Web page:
Haliburton County Echo reporter Robert Mackenzie takes a shot at the basket on Thursday Aug. 24 at Head Lake Park in Haliburton. /DARREN LUM Staff

Teachers take their demands to the picket line

By Jenn Watt

Published Jan. 28 2020

Members of the elementary and secondary teachers’ unions were on the picket lines last Tuesday as the rotating one-day strikes hit Haliburton County simultaneously affecting all schools at once.
The strikes were part of ongoing job action by the Elementary Teachers’ Federation of Ontario and the Ontario Secondary School Teachers’ Federation which are both in the midst of negotiations with the provincial government.
ETFO’s issues include maintaining the kindergarten program smaller class sizes resources for students with special needs and teacher compensation. OSSTF’s issues include mandatory e-learning class sizes and teacher compensation.

Aside from the rotating one-day strikes both unions are conducting other job action scaling back what their members do in the workplace.
On Jan. 21 Trillium Lakelands District School Board sent a letter to parents letting them know how those job actions would affect students.
Elementary students would not be receiving report cards field trips were cancelled and extra-curriculars would continue if they took place during the school day.
Secondary students would be receiving report cards but without comments. Extra-curriculars may be cancelled if teachers are absent because the school board may not have enough supply teachers to cover teacher absences the board said.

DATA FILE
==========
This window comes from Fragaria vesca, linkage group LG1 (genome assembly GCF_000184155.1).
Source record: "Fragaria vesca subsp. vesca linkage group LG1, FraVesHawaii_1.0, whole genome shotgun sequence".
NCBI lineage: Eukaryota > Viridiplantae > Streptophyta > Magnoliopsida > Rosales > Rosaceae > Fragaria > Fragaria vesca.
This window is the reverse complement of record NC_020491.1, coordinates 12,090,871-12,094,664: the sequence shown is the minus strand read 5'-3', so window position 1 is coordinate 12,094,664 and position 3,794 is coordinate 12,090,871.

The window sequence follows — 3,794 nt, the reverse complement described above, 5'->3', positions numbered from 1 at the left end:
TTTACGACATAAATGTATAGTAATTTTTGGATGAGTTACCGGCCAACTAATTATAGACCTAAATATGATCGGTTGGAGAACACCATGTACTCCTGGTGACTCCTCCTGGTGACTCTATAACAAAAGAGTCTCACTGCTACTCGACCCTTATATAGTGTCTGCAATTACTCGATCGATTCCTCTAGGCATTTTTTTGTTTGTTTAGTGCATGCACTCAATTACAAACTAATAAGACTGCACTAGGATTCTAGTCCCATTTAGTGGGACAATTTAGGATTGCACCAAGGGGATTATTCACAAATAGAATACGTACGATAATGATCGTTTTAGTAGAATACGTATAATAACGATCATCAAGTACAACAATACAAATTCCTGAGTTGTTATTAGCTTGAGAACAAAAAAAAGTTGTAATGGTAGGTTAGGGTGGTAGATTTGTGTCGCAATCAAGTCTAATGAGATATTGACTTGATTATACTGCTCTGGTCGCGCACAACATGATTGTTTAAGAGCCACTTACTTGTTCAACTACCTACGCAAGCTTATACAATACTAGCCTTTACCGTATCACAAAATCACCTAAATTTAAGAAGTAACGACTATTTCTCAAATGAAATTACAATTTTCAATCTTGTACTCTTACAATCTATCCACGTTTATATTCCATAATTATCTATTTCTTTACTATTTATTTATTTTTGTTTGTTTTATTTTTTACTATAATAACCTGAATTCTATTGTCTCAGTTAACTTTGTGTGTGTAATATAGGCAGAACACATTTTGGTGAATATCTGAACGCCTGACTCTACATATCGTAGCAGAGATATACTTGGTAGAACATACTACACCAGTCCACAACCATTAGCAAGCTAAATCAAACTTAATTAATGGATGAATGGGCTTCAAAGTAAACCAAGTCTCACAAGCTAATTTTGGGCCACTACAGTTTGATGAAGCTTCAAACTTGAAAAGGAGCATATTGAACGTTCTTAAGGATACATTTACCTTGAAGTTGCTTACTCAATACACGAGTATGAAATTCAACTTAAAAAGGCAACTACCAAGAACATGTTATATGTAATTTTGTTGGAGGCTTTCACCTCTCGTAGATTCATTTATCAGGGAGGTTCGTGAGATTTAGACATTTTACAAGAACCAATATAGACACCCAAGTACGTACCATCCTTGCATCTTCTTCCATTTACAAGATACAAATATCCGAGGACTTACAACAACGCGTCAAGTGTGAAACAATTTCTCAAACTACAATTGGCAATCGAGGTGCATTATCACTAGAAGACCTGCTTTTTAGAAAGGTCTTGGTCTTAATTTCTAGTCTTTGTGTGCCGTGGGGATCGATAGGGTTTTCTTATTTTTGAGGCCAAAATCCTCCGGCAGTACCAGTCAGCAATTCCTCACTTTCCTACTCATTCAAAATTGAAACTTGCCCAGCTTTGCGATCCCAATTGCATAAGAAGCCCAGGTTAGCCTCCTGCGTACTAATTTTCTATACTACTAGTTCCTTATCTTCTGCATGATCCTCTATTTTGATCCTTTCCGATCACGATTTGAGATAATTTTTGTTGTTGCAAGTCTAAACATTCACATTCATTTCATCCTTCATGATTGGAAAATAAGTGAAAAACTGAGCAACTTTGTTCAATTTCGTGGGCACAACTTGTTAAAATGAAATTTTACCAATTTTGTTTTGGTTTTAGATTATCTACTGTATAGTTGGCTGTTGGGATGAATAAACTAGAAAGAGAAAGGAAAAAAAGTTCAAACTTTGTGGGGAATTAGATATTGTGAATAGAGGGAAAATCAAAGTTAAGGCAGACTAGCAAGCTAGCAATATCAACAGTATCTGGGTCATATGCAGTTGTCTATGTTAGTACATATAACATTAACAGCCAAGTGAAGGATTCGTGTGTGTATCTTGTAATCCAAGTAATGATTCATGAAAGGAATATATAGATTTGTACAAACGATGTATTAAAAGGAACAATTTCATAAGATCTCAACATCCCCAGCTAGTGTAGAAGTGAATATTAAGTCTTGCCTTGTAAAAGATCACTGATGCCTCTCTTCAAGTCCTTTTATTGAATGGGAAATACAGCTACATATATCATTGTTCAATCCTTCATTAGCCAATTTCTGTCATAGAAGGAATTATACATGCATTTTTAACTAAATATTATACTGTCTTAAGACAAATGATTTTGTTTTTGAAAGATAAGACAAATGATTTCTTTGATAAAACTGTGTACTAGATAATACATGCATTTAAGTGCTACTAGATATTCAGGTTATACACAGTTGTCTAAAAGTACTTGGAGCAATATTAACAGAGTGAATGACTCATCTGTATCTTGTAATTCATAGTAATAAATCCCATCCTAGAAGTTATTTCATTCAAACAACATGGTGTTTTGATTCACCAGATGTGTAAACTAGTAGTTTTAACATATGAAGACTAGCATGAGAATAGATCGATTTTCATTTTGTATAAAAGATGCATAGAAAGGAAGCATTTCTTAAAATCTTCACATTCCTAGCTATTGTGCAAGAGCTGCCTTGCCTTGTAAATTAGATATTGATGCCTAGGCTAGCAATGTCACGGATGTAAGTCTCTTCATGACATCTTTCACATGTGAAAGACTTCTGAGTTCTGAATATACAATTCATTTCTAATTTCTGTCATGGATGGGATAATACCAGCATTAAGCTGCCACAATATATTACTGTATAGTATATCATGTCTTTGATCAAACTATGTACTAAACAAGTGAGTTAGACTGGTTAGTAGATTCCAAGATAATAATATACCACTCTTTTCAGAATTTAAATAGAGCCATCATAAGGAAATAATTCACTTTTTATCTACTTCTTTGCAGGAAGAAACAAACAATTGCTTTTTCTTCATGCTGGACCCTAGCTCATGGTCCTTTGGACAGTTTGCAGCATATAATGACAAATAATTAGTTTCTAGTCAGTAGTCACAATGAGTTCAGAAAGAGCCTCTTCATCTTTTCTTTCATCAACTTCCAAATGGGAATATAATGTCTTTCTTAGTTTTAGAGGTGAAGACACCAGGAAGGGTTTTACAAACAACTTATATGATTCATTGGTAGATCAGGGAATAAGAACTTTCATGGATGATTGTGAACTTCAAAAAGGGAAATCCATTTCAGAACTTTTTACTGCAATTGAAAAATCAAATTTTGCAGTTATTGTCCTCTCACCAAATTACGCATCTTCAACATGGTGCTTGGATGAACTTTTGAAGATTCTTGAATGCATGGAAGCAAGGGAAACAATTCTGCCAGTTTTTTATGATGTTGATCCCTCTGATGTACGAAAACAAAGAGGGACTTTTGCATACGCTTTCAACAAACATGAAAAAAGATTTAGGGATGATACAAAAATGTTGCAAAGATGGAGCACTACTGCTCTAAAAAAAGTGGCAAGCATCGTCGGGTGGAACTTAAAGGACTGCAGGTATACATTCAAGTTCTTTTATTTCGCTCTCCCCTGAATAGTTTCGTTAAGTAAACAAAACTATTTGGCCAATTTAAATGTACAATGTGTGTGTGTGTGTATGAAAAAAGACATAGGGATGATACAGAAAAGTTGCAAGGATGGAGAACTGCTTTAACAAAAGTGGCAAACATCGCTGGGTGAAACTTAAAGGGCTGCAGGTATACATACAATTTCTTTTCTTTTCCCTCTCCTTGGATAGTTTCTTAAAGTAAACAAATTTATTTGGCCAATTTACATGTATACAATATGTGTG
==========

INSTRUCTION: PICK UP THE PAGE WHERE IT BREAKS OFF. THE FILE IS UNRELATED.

“The school board regularly posts for occasional teacher supply recruitment” TLDSB communications manager Catherine Shedden said. “Yet despite even a recent recruitment the board does not have enough coverage for both classroom and extra-curricular activities when teachers are absent. Supply teacher coverage for classes has priority over coverage for extra-curricular activities.”
As part of job action OSSTF members are not covering for each other during absences.

Local MPP Laurie Scott released a statement on Jan. 21 saying parent frustration at the strikes was understandable calling it “unacceptable that union leaders would ramp up strike action and make families across the province scramble for childcare.”
The PC government provided compensation to families for each day their kids could not go to school due to the strike. Scott’s statement referenced an “immense uptake” in the compensation and said it “speaks volumes to the level of uncertainty union-led strike action causes.”
ETFO previously criticized the childcare compensation saying the government was bribing parents with their own money.